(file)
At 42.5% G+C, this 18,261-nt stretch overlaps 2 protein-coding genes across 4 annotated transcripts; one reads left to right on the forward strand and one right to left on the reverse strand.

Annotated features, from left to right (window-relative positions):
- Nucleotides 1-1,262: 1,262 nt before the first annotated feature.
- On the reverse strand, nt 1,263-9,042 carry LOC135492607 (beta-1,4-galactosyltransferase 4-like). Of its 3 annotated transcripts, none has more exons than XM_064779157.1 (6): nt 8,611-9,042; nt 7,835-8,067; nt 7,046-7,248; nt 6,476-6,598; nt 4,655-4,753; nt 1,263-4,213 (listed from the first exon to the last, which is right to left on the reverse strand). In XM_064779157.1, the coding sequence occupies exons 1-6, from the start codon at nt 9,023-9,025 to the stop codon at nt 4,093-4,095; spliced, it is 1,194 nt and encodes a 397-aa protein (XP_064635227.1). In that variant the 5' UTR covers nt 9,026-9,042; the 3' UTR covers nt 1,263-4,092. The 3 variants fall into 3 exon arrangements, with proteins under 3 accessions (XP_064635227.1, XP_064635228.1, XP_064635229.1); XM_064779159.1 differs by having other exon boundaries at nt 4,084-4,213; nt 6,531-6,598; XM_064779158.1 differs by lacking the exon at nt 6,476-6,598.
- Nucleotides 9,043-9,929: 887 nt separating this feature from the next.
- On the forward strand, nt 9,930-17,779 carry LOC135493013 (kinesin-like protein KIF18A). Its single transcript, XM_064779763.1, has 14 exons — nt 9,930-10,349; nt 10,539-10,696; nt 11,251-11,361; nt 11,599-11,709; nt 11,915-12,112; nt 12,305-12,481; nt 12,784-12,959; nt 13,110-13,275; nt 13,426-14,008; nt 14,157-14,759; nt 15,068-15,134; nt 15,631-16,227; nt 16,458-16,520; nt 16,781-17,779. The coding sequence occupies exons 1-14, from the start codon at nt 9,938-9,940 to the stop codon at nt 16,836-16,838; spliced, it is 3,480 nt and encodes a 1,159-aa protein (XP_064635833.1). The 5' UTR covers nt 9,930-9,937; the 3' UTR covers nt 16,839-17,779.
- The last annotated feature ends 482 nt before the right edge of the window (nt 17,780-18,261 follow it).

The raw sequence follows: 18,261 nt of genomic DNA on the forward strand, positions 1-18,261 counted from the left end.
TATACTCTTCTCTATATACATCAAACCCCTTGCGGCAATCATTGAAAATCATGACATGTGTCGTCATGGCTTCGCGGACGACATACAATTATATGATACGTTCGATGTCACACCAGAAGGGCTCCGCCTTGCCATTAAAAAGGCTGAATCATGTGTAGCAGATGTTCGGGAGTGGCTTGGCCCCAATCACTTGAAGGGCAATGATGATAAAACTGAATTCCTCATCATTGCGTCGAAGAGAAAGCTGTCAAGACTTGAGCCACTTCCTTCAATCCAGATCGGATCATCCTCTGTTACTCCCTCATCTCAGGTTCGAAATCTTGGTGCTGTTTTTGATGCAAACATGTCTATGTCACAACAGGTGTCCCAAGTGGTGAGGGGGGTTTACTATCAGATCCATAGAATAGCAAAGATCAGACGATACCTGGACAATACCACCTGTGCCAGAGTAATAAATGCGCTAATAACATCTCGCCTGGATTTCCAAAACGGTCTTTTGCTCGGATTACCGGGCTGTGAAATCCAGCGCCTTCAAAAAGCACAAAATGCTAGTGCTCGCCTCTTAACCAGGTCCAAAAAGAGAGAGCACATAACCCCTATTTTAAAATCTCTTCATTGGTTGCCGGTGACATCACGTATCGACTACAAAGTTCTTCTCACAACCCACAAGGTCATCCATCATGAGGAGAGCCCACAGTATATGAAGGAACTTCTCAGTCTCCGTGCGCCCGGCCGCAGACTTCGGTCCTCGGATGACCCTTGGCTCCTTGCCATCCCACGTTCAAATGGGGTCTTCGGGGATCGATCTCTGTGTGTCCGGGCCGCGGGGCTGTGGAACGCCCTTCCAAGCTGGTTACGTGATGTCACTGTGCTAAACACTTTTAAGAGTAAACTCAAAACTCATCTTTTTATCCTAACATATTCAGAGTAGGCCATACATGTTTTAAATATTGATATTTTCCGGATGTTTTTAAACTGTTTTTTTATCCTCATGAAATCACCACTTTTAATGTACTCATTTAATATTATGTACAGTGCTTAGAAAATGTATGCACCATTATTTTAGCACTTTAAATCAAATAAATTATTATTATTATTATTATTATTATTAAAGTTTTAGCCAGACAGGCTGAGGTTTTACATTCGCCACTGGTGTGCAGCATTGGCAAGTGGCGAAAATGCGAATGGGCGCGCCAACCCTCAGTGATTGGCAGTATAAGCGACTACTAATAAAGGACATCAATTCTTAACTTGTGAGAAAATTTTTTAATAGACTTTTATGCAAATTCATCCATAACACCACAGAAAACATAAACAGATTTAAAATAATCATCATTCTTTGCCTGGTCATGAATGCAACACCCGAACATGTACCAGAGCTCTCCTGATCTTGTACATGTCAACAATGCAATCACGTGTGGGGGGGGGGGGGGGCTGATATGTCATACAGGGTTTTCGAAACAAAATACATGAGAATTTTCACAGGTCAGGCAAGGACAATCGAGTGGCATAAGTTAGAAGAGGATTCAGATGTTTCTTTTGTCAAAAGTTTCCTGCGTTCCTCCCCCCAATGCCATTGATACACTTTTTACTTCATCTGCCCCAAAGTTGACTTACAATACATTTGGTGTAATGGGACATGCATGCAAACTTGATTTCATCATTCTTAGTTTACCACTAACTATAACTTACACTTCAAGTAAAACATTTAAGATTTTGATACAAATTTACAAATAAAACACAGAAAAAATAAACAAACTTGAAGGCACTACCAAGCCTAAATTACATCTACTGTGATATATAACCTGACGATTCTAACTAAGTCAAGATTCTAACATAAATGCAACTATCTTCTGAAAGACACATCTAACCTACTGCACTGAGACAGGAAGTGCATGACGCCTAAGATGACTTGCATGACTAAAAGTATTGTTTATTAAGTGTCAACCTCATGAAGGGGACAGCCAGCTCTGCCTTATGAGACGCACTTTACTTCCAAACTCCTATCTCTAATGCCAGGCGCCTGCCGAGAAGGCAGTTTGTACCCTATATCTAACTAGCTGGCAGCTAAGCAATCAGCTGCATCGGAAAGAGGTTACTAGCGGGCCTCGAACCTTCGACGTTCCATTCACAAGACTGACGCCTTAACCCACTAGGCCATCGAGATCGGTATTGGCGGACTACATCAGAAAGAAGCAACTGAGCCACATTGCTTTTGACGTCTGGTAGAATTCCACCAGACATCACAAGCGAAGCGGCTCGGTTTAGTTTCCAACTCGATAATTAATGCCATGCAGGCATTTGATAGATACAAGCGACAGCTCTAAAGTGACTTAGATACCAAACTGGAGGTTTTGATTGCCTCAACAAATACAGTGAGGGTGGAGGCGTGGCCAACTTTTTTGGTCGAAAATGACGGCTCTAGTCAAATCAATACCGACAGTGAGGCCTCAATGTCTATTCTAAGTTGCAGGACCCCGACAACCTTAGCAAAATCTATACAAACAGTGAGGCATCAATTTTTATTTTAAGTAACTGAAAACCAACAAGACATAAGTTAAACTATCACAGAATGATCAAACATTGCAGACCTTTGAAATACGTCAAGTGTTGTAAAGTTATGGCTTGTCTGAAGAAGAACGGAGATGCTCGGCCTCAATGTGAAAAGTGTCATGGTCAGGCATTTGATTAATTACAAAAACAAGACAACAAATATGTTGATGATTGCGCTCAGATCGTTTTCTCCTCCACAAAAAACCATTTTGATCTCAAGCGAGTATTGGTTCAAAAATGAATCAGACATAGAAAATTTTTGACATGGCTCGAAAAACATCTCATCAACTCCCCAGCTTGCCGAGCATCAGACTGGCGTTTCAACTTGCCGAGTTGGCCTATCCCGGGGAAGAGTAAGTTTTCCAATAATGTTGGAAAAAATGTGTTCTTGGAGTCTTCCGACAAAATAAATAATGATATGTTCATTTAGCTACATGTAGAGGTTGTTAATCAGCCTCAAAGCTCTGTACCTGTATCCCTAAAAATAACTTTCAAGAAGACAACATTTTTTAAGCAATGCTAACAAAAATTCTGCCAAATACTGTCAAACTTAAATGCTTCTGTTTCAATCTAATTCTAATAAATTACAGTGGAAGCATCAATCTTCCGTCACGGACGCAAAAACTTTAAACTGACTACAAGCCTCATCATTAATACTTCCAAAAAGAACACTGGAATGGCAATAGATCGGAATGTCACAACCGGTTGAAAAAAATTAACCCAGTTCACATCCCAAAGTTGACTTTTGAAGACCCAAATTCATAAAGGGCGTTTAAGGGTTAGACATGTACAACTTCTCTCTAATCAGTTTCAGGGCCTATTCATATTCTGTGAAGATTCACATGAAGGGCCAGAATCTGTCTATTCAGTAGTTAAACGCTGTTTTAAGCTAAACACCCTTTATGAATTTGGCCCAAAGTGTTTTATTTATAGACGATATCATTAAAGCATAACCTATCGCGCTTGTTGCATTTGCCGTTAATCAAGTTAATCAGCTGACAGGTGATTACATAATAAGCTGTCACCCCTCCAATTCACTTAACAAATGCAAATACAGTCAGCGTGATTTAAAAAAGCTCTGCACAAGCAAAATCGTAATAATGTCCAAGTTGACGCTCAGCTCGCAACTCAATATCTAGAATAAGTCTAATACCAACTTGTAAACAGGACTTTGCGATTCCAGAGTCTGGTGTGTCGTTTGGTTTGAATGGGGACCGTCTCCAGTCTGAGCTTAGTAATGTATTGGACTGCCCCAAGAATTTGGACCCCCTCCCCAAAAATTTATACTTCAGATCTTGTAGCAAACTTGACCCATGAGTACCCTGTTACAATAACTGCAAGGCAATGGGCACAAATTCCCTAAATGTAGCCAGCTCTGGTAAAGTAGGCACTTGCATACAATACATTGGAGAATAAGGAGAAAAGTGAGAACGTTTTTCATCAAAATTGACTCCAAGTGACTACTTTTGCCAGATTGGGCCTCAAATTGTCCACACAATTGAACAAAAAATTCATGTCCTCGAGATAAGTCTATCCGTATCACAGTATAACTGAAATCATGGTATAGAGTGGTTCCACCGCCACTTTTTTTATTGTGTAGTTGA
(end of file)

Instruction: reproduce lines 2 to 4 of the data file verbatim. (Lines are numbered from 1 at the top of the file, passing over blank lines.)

Annotated features, from left to right (window-relative positions):
- Nucleotides 1-1,262: 1,262 nt before the first annotated feature.
- On the reverse strand, nt 1,263-9,042 carry LOC135492607 (beta-1,4-galactosyltransferase 4-like). Of its 3 annotated transcripts, none has more exons than XM_064779157.1 (6): nt 8,611-9,042; nt 7,835-8,067; nt 7,046-7,248; nt 6,476-6,598; nt 4,655-4,753; nt 1,263-4,213 (listed from the first exon to the last, which is right to left on the reverse strand). In XM_064779157.1, the coding sequence occupies exons 1-6, from the start codon at nt 9,023-9,025 to the stop codon at nt 4,093-4,095; spliced, it is 1,194 nt and encodes a 397-aa protein (XP_064635227.1). In that variant the 5' UTR covers nt 9,026-9,042; the 3' UTR covers nt 1,263-4,092. The 3 variants fall into 3 exon arrangements, with proteins under 3 accessions (XP_064635227.1, XP_064635228.1, XP_064635229.1); XM_064779159.1 differs by having other exon boundaries at nt 4,084-4,213; nt 6,531-6,598; XM_064779158.1 differs by lacking the exon at nt 6,476-6,598.